New participants, new data for the CaGBC’s Disclosure Challenge


Four new participants have taken on Canada Green Building Council’s Disclosure Challenge. Brookfield PropertiesKingsett Capital,  SHAPE Properties, and Golden Properties and have joined inaugural participants, QuadReal Property GroupTriovest Realty Advisors Inc.Concert Properties Ltd.Colliers International, and the Minto Group, to publicly share their portfolio-wide energy, water and carbon data through the Energy Star Portfolio Manager™ platform.

The Disclosure Challenge brings together some of Canada’s largest real estate owners to publicly demonstrate the power and potential of sharing building data. Participants in the Challenge found that when this data is collected and shared internally, it can become a powerful tool to support significant emissions reductions, energy efficiency improvements, and cost savings, and when shared externally, it  supports overall market advancement.

The addition of these new participants brings the total amount of floor space publicly shared in the CaGBC Disclosure Challenge data visualization tool to 14.3 million m2 , a 30 per cent increase from the inaugural year.

“By increasing awareness and transparency, the Disclosure Challenge demonstrates the value of publicly sharing building performance data, which can ultimately help identify buildings that are ripe for zero-carbon retrofits,” said Thomas Mueller, President and CEO of the Canada Green Building Council. “By publicly sharing benchmarking data, building owners are better able to make informed choices about where to invest their retrofit dollars, and policy makers are better able to develop programs that support effective actions. As we move closer to 2030 and the cost of carbon increases, the need for these deep retrofits will only intensify.”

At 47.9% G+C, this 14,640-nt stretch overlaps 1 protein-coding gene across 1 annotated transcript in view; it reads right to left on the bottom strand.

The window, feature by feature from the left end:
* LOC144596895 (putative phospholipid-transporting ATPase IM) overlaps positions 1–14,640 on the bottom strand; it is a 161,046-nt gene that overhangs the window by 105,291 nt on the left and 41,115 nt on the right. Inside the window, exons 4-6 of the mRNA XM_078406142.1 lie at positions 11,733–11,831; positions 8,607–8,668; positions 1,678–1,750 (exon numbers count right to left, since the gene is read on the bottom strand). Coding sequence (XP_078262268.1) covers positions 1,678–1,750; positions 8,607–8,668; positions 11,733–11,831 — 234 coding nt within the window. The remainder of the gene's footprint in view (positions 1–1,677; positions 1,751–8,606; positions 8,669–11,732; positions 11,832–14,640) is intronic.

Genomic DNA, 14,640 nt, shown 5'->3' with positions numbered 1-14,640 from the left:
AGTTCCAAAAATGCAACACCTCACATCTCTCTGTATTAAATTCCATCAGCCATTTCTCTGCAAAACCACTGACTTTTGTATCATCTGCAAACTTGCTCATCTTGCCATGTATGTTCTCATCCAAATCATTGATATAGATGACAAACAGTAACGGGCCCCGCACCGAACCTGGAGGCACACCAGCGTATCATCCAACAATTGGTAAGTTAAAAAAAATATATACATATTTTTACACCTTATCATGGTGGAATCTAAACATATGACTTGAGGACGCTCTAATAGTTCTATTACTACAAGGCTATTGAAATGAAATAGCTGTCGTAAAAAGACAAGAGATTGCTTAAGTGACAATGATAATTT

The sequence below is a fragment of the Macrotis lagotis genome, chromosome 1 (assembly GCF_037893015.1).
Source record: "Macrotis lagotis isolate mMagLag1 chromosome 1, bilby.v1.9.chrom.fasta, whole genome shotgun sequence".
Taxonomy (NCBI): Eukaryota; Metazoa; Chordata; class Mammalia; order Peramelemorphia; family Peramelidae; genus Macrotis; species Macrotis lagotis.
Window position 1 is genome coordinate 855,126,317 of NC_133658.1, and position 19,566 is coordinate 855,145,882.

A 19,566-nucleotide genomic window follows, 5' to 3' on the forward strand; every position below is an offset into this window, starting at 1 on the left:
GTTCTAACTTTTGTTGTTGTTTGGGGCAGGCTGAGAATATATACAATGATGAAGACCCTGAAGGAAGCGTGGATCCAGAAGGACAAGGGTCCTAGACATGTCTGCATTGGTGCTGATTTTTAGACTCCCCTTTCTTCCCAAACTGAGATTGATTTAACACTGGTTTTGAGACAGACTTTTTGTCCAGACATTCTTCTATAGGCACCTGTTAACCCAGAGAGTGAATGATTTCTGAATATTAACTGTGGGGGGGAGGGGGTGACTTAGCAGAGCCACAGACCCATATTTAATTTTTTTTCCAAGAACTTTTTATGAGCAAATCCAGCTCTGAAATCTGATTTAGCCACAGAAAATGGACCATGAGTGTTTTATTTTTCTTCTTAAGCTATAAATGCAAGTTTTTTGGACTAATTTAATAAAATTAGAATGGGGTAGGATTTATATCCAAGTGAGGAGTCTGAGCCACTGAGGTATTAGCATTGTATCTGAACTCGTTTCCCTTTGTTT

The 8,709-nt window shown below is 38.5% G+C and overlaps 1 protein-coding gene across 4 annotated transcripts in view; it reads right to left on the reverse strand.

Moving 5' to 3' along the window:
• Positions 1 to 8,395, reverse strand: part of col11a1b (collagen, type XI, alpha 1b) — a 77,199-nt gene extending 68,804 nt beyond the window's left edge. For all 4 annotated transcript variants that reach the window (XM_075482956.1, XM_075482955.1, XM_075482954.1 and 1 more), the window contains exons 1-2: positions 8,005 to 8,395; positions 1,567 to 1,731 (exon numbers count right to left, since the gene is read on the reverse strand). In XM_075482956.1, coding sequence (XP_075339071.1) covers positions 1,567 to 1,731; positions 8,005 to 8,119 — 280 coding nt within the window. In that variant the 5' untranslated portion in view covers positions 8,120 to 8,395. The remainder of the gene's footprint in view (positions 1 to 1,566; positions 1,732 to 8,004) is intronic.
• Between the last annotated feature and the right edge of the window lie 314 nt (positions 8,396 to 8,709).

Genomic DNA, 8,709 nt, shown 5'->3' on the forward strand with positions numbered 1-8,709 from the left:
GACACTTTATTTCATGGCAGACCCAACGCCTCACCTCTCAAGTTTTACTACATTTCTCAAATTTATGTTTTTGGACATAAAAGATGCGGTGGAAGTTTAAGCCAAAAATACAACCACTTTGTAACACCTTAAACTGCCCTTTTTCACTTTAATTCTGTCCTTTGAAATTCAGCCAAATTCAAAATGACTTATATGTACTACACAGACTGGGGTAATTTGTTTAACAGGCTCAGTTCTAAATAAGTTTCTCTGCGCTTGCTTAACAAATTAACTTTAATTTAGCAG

Each participant submits a list of buildings to be included in the program; collects and submits portfolio-wide data for covered buildings to program administrators; identifies outlying buildings and submits additional contextualizing information; and works with the Challenge administrators to fill data gaps leading up to the disclosure of information.

By demonstrating the value of data transparency, the Disclosure Challenge is setting an industry-driven example for municipal and provincial jurisdictions that are interested in exploring and developing requirements for building performance data reporting. To date, only Ontario requires public reporting of building energy data, but Nova Scotia, the City of Vancouver and the City of Winnipeg have been actively working on benchmarking programs or plans.

Jamie Gray-Donald with QuadReal Property Group, a Disclosure Challenge participant,  says we achieve greater market development opportunity by increasing the transparency of the industry.

“We believe disclosing information about energy, water and carbon usage benefits owners, managers and tenants, and enables better decision-making leading to greater energy efficiency,” he said. “There is also growing demand from tenants for this type of disclosure and access to environmental information.”

You can explore the data collected up to 2019 in the CaGBC Disclosure Challenge data visualization tool, provided by Open Technologies. Insights from 2020 data, including the impact of the pandemic, will be made available in the fall.

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